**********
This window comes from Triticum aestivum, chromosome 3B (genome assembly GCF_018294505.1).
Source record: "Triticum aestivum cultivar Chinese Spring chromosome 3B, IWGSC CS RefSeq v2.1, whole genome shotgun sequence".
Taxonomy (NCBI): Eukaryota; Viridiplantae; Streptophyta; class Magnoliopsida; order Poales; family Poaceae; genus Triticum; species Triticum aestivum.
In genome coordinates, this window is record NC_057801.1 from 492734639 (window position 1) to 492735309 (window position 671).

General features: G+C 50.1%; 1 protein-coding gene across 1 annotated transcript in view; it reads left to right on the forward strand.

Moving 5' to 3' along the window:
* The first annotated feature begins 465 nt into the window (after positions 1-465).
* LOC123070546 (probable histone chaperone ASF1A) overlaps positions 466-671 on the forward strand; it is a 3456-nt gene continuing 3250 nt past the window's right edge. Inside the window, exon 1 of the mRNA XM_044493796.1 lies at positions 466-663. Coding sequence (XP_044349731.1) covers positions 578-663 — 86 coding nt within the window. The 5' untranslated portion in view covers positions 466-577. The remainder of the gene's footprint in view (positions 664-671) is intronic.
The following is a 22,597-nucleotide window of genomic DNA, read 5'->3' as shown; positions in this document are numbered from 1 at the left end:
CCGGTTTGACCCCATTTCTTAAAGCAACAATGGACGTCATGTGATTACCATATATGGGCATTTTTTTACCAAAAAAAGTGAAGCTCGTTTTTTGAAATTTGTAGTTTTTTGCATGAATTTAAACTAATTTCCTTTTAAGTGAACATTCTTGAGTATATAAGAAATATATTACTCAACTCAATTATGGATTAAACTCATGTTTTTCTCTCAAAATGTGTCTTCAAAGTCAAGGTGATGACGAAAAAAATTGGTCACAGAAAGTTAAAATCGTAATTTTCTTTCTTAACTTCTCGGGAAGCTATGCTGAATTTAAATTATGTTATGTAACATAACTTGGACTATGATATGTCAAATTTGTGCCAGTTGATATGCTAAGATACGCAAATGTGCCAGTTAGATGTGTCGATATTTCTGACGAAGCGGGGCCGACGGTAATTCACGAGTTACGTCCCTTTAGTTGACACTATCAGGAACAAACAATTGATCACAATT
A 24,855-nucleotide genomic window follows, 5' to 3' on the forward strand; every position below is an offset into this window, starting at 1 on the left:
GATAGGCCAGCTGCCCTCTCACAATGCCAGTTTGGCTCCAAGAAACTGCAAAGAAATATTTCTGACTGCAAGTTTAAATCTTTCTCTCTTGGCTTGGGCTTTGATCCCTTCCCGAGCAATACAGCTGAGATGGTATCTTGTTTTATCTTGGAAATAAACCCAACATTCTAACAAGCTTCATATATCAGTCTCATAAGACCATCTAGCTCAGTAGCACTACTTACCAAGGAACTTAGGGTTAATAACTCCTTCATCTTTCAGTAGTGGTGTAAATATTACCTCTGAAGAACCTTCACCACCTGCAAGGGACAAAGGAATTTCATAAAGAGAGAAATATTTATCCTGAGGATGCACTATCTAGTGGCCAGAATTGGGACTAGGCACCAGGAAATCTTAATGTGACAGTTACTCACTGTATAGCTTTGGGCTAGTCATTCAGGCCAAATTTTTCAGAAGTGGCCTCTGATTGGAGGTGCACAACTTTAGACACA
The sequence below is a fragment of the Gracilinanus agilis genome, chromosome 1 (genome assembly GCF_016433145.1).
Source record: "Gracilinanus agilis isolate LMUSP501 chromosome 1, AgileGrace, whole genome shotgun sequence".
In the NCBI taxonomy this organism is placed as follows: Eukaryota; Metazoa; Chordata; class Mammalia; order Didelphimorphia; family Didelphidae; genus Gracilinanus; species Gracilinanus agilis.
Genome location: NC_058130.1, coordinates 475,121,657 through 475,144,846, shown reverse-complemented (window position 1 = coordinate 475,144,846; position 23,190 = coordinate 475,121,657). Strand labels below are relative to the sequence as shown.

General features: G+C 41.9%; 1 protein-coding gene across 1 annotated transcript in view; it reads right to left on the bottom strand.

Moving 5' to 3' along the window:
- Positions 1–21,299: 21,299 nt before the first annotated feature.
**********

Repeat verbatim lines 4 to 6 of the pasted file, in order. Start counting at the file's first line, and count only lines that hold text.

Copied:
In genome coordinates, this window is record NC_057801.1 from 492734639 (window position 1) to 492735309 (window position 671).

General features: G+C 50.1%; 1 protein-coding gene across 1 annotated transcript in view; it reads left to right on the forward strand.

Moving 5' to 3' along the window: